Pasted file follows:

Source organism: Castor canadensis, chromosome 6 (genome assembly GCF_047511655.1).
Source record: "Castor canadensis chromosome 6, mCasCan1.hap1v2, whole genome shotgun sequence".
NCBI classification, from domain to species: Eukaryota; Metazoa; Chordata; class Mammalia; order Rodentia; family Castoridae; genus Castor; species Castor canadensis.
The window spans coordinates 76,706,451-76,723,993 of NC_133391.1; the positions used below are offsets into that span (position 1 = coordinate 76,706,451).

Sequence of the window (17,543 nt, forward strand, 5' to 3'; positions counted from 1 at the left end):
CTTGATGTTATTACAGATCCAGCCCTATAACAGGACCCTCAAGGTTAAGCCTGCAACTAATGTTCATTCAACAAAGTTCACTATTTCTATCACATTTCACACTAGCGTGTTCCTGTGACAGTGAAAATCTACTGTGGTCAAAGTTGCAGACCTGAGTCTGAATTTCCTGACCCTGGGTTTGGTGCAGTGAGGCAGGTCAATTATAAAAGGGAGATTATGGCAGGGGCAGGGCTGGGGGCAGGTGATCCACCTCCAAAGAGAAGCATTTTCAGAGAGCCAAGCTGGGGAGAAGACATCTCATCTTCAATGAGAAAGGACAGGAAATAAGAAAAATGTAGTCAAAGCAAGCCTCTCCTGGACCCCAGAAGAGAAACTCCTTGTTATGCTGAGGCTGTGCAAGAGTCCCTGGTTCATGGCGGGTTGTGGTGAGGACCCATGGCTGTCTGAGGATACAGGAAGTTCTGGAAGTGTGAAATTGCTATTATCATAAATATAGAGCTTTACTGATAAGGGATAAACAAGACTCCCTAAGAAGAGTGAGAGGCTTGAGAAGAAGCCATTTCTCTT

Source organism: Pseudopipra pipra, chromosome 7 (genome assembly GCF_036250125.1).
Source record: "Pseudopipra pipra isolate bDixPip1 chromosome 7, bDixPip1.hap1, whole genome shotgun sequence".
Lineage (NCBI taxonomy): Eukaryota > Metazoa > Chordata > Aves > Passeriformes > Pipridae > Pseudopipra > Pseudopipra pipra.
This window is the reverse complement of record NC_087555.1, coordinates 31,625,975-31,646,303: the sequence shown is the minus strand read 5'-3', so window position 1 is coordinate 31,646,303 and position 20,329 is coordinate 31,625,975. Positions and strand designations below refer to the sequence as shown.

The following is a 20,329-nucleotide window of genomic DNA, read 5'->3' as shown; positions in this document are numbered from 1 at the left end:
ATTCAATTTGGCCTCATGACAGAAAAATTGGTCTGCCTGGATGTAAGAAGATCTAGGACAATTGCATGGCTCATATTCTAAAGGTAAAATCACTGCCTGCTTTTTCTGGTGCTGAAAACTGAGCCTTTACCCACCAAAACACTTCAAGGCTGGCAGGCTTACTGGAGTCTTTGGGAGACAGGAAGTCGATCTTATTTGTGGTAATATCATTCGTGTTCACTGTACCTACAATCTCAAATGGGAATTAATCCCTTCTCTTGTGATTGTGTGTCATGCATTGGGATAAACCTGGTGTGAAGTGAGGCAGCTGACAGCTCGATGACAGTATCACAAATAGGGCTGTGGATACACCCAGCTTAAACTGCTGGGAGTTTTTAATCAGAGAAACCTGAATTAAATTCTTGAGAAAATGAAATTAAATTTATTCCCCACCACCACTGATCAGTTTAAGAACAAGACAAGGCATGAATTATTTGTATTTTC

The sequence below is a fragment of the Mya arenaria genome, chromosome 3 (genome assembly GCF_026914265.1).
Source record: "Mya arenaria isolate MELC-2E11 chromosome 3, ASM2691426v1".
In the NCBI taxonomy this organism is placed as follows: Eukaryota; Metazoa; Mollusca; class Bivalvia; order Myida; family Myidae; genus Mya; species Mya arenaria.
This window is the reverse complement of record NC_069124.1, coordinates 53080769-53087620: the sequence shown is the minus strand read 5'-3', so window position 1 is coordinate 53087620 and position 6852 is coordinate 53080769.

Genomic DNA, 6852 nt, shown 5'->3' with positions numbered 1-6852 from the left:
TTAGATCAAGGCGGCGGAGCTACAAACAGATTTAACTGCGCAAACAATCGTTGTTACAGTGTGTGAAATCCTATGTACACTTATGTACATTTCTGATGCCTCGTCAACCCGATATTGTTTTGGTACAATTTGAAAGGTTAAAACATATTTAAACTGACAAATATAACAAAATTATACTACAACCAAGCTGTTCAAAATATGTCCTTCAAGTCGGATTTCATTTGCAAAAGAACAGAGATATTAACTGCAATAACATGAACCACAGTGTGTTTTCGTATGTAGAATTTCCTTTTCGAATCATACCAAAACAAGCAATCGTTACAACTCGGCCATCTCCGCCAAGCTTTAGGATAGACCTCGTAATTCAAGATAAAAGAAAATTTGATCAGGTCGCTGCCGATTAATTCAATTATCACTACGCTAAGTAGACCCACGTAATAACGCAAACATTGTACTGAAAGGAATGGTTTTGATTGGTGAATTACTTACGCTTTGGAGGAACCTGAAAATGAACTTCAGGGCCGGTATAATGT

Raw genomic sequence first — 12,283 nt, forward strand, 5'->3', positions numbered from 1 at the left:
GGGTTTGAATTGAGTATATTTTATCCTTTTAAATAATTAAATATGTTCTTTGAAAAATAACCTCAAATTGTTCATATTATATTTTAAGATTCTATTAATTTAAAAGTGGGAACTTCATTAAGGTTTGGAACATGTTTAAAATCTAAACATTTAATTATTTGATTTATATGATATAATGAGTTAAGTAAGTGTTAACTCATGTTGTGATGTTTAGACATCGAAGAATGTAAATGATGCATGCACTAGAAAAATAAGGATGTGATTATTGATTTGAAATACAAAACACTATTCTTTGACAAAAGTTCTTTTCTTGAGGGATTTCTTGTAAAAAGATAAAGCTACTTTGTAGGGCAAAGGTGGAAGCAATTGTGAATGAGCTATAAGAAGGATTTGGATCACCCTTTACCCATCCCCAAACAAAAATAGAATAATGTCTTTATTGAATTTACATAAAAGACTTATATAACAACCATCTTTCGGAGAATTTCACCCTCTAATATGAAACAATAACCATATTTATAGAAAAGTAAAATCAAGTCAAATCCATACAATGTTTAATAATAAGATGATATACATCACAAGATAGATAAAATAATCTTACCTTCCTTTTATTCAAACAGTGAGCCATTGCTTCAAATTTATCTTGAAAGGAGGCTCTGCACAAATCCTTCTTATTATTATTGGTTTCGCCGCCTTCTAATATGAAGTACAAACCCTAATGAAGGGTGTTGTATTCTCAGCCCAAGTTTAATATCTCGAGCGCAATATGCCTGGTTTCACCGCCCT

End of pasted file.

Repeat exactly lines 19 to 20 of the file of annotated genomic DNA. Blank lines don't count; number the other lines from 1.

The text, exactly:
Raw genomic sequence first — 12,283 nt, forward strand, 5'->3', positions numbered from 1 at the left:
GGGTTTGAATTGAGTATATTTTATCCTTTTAAATAATTAAATATGTTCTTTGAAAAATAACCTCAAATTGTTCATATTATATTTTAAGATTCTATTAATTTAAAAGTGGGAACTTCATTAAGGTTTGGAACATGTTTAAAATCTAAACATTTAATTATTTGATTTATATGATATAATGAGTTAAGTAAGTGTTAACTCATGTTGTGATGTTTAGACATCGAAGAATGTAAATGATGCATGCACTAGAAAAATAAGGATGTGATTATTGATTTGAAATACAAAACACTATTCTTTGACAAAAGTTCTTTTCTTGAGGGATTTCTTGTAAAAAGATAAAGCTACTTTGTAGGGCAAAGGTGGAAGCAATTGTGAATGAGCTATAAGAAGGATTTGGATCACCCTTTACCCATCCCCAAACAAAAATAGAATAATGTCTTTATTGAATTTACATAAAAGACTTATATAACAACCATCTTTCGGAGAATTTCACCCTCTAATATGAAACAATAACCATATTTATAGAAAAGTAAAATCAAGTCAAATCCATACAATGTTTAATAATAAGATGATATACATCACAAGATAGATAAAATAATCTTACCTTCCTTTTATTCAAACAGTGAGCCATTGCTTCAAATTTATCTTGAAAGGAGGCTCTGCACAAATCCTTCTTATTATTATTGGTTTCGCCGCCTTCTAATATGAAGTACAAACCCTAATGAAGGGTGTTGTATTCTCAGCCCAAGTTTAATATCTCGAGCGCAATATGCCTGGTTTCACCGCCCT